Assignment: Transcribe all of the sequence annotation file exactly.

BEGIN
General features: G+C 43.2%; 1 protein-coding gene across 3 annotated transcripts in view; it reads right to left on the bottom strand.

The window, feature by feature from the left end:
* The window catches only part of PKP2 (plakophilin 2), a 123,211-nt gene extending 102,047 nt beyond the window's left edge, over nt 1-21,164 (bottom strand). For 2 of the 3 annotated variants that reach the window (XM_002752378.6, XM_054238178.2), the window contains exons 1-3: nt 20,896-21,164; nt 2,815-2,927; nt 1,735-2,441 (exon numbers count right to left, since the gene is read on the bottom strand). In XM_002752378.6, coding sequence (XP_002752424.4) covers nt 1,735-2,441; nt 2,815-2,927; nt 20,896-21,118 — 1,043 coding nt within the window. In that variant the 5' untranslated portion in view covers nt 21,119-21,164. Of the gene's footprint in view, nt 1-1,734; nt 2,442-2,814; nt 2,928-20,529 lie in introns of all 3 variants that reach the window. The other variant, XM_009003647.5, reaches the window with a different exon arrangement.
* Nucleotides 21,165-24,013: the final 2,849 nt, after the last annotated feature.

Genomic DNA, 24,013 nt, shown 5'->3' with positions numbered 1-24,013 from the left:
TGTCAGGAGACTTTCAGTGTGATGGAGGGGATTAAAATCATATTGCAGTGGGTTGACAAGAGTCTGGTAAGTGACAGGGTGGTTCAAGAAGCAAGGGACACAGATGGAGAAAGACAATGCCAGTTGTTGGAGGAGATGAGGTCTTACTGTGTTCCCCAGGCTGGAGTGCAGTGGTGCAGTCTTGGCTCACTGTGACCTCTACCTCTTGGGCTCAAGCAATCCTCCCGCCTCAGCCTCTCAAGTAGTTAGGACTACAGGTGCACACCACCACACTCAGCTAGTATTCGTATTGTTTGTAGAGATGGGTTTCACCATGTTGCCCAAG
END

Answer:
General features: G+C 43.2%; 1 protein-coding gene across 3 annotated transcripts in view; it reads right to left on the bottom strand.

The window, feature by feature from the left end:
* The window catches only part of PKP2 (plakophilin 2), a 123,211-nt gene extending 102,047 nt beyond the window's left edge, over nt 1-21,164 (bottom strand). For 2 of the 3 annotated variants that reach the window (XM_002752378.6, XM_054238178.2), the window contains exons 1-3: nt 20,896-21,164; nt 2,815-2,927; nt 1,735-2,441 (exon numbers count right to left, since the gene is read on the bottom strand). In XM_002752378.6, coding sequence (XP_002752424.4) covers nt 1,735-2,441; nt 2,815-2,927; nt 20,896-21,118 — 1,043 coding nt within the window. In that variant the 5' untranslated portion in view covers nt 21,119-21,164. Of the gene's footprint in view, nt 1-1,734; nt 2,442-2,814; nt 2,928-20,529 lie in introns of all 3 variants that reach the window. The other variant, XM_009003647.5, reaches the window with a different exon arrangement.
* Nucleotides 21,165-24,013: the final 2,849 nt, after the last annotated feature.

Genomic DNA, 24,013 nt, shown 5'->3' with positions numbered 1-24,013 from the left:
TGTCAGGAGACTTTCAGTGTGATGGAGGGGATTAAAATCATATTGCAGTGGGTTGACAAGAGTCTGGTAAGTGACAGGGTGGTTCAAGAAGCAAGGGACACAGATGGAGAAAGACAATGCCAGTTGTTGGAGGAGATGAGGTCTTACTGTGTTCCCCAGGCTGGAGTGCAGTGGTGCAGTCTTGGCTCACTGTGACCTCTACCTCTTGGGCTCAAGCAATCCTCCCGCCTCAGCCTCTCAAGTAGTTAGGACTACAGGTGCACACCACCACACTCAGCTAGTATTCGTATTGTTTGTAGAGATGGGTTTCACCATGTTGCCCAAG